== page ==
Thursday, January 23, 2020

The California-sized Black Sea is bordered by Russia, Ukraine, Bulgaria, Romania, Georgia and Turkey. It receives freshwater from several major European Rivers (especially the Danube) but Mediterranean Sea saltwater also intrudes through a hydrological connection known as the Bosphorus. Thus, Black Sea water is saltier than a lake but fresher than the ocean, producing a diverse ecosystem and productive fishery. Resorts along its shoreline have promoted Black Sea water as therapeutic for at least two centuries.

Black Sea in center of map

In the 1960s, USSR agricultural policy increased use of chemical fertilizers and establishment of huge animal production systems in Soviet-bloc countries (link). One Romanian CAFO reportedly had more than a million hogs. By the 1970s, the Black Sea beaches of Ukraine and Romania were graveyards of fish, clams and crabs doomed by a hypoxic Dead Zone created by Danube River discharge and its baggage stuffed with nitrogen and phosphorus.

Now it must be said that industrial and municipal discharge carried by the Danube from as far away as Germany helped degrade the Black Sea. Budapest, Vienna, Belgrade, Munich, Bucharest and many other large cities lie within its watershed.

A curious chain of events followed the fall of the USSR in 1989.  Many of the huge CAFOs closed and use of chemical fertilizers declined. Only six years later in 1995, it was apparent that the Black Sea was recovering. By 2002, sensitive mussel beds were reestablished and other ecological indicators were improving.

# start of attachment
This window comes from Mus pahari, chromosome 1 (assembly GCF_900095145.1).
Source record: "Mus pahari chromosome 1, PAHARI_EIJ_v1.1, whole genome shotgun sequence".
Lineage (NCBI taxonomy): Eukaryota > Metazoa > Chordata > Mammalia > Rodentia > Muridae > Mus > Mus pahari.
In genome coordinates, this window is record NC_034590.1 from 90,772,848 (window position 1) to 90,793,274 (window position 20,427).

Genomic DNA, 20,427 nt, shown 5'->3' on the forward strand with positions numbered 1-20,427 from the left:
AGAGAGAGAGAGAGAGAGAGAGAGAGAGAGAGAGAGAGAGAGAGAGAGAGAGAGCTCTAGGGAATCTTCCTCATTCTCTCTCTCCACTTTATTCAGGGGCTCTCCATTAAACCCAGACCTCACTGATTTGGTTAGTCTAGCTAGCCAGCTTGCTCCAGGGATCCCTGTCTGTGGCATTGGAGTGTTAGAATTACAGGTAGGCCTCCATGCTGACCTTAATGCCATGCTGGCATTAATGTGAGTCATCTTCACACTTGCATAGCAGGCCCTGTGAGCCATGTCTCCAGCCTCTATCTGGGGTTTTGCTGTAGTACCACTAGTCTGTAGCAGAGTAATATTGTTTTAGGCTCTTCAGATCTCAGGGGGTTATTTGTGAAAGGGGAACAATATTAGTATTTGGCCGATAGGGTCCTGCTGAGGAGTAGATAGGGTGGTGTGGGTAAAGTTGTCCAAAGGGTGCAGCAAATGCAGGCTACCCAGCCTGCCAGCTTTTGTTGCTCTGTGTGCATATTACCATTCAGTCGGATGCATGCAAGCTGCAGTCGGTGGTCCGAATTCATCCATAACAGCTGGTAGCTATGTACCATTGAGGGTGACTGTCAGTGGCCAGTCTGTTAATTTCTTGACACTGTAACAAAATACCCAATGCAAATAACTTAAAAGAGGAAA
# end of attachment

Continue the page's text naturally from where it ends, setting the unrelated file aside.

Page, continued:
Danube River Watershed

Similar European dead zones are ongoing in the Baltic and North Seas of the northern part of the continent. Agricultural waste is a strong contributor there also, as both the Netherlands and Denmark (12 million and 28 million hogs, respectively) have animal production systems similar to our own here in Iowa, which we know supplies hypoxia-driving nutrients to the Gulf of Mexico.

So speaking of the Gulf of Mexico, this article came my way last week: Reviving the Gulf of Mexico’s Dead Zone. I was particularly interested in this comment in the article from the Iowa Pork Producers: “The Iowa Pork Producers Association  believes there is no science to support that pork farming has any relation to the dead zone in the Gulf.”

Mmm hmm.

I have to wonder what catalyzes such a brazen statement. It was far enough out there in la-la land that I felt compelled to confirm its accuracy with one of the article’s authors (they did confirm).

If rebuttal was the objective of this essay, I would plow into that weed-infested sod and try to turn it over on itself, but explaining that gravity exists is boring to me, and it would probably be boring for you to read. Instead I will just go broad spectrum on the statement and say that when I search manure + Gulf of Mexico Hypoxia in the Google Scholar search engine, I get 1800 results, and a lot of those papers are from Iowa including this one: Effects of liquid swine manure applications on NO3–N leaching losses to subsurface drainage water from loamy soils in Iowa.

The Iowa Nutrient Reduction Strategy “is a science and technology-based framework to assess and reduce nutrients to Iowa waters and the Gulf of Mexico.” On the Pork Producers’ own website it states that the voluntary strategy “has been developed in response to the 2008 Gulf Hypoxia Action Plan that calls for the 12 states along the Mississippi River to develop strategies to reduce nutrient loading to the Gulf of Mexico.” Furthermore, IA Pork (along with IA Corn Growers Association and IA Soybean Association) was a founding member of the Iowa Agricultural Water Alliance, whose stated objective is to “accelerate the pace and scale of quantifiable water quality improvements in Iowa.”